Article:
Heat cramps. When you lose enough water and salt, you start getting muscle spasms, especially if you’ve been playing sports or working outdoors. Consider these your early-warning system. Stop what you’re doing, start drinking water, and get out of the heat.
Heat exhaustion. If you’ve been in extreme heat for a long time—a couple of days, for example—you might start sweating heavily; feeling your heart race; and feeling faint, dizzy, and tired. You may also get nausea and headache. Key symptom: Your skin is cold and clammy.
This is really bad news. Stop what you’re doing, start drinking water, get out of the heat, and seek medical treatment fast.
Heatstroke. This is the final stage of heat injury. Your body can’t control its own temperature anymore. Your internal temp spikes above 104°. Congratulations: You’ve got hyperthermia (heatstroke).
You get confused, dizzy, and mumbly, with a splitting headache. Sometimes, you feel nauseated, your skin is flushed, you’re breathing fast, and your heart goes nuts, beating fast to try to cool you down. Key symptom: Skin is hot and dry.
You might not even know what’s happening, because—unless you’ve been exercising—you’re not sweating. But unless you get emergency treatment fast, heatstroke can do damage to your brain (because it swells in your skull), heart, kidneys, and muscles.
If you suspect that someone is having heatstroke, Cool them down. Get them into shade or air-conditioning; take off as many of their clothes as possible; spray them with water; and put cold, wet towels on their neck, armpits, and groin.
The AC Problem
Air conditioners are power beasts and environmental disasters. They’re the costliest items on your electric bill, accounting for half of it in hot weather.
Another problem: Air conditioners work by pumping indoor hot air out of the building. The net effect of those thousands of air conditioners is, quite literally, to heat up the outdoors, by as much as 2 degrees. They contribute to the heat island effect, a measurable spike in temperature in densely populated areas.
Figure 10-4. This is London, viewed from space with an infrared camera. The darkest spots are 5 degrees warmer than the lightest ones, even though the weather is identical. That’s the heat-island effect.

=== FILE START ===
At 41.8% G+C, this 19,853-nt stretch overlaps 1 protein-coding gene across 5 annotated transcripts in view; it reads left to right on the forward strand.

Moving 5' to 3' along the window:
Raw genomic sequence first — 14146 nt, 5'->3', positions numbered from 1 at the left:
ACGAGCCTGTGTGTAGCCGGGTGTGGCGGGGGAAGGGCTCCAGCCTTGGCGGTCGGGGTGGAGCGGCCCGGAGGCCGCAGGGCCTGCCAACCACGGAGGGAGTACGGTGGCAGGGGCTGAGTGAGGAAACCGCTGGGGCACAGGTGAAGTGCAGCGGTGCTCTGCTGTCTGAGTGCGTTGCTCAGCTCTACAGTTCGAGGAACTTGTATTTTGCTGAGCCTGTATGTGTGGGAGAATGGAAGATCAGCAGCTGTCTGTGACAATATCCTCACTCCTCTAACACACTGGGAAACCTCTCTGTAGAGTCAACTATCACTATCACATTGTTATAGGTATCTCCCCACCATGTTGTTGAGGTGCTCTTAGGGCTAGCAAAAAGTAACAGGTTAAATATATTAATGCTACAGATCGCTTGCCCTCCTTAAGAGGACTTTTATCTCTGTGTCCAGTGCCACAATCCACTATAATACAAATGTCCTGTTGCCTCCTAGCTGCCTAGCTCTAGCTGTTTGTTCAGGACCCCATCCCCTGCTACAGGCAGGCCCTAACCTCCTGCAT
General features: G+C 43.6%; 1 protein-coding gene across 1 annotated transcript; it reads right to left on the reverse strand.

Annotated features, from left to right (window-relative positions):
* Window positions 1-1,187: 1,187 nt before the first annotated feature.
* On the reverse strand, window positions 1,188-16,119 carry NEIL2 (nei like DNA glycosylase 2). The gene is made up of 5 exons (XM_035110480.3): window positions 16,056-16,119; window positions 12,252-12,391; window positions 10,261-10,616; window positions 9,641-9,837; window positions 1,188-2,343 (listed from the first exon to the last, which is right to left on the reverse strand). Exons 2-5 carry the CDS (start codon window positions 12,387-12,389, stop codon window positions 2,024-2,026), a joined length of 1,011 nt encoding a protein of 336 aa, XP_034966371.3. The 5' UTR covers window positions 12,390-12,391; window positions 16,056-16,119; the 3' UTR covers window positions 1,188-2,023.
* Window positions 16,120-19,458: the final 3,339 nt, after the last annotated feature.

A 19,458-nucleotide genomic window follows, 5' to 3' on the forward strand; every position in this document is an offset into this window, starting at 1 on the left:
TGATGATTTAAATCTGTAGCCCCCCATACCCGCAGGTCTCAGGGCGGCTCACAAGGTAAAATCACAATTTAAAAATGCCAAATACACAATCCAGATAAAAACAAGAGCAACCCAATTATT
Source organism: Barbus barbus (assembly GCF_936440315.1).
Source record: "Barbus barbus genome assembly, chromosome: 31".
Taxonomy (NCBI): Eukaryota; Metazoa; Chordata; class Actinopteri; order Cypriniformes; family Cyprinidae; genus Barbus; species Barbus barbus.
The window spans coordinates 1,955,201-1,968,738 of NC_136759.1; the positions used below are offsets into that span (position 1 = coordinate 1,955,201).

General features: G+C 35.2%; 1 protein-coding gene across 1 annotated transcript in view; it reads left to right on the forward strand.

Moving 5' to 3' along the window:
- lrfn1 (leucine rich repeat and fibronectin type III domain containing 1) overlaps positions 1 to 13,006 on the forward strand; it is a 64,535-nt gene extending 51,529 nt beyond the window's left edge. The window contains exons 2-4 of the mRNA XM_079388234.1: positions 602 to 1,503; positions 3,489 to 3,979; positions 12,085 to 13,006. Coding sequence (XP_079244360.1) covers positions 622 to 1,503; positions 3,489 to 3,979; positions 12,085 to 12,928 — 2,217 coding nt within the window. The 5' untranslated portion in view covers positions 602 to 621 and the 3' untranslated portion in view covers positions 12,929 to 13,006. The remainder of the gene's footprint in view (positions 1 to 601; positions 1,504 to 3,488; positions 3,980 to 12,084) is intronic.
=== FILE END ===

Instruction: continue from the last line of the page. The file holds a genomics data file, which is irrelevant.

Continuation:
Finally, all those air conditioners running simultaneously contributes to another common heat-wave side effect: Power blackouts.
In other words, you should know how to cool yourself even without power. Read on.
Indoors in the Heat Wave
Once the heat wave is upon you, eliminate as many heat sources as possible. Don’t run big appliances (washer, dryer, dishwasher, oven, stove) until it gets cool at night; they pump heat into your house.
Close the shades or curtains, especially on windows that face south and west. Instantly, you’ve created a midday temperature drop of an almost 20-degree difference. If you don’t have window coverings, hang some kind of improvised white drapes, or even fill the windows with reflectors made of foil-covered cardboard.
Keep the heat out. Keep exterior doors and windows closed during the hot part of the day.
Let the air flow. Open all the interior doors of all the rooms. More air flowing means a cooler interior.
Designate a “cool room.” A typical basement stays at around 55° all year long, no matter how hot or cold it is above the ground. A basement is a great place to hang out when it’s baking outside.
Cool packs. Mattresses and couch cushions trap body heat. Fight back with refrigerated cold packs or even plastic water bottles, hot-water bottles, or buckwheat pillows you’ve chilled in the freezer.
Cool shower. A short, lukewarm or even cool shower can drop your body temperature in seconds. Let your body and hair air-dry. There’s nothing to stop you from taking a few of these showers a day.
Cool sheets. Chill your bedsheets in the freezer. They’ll feel amazing.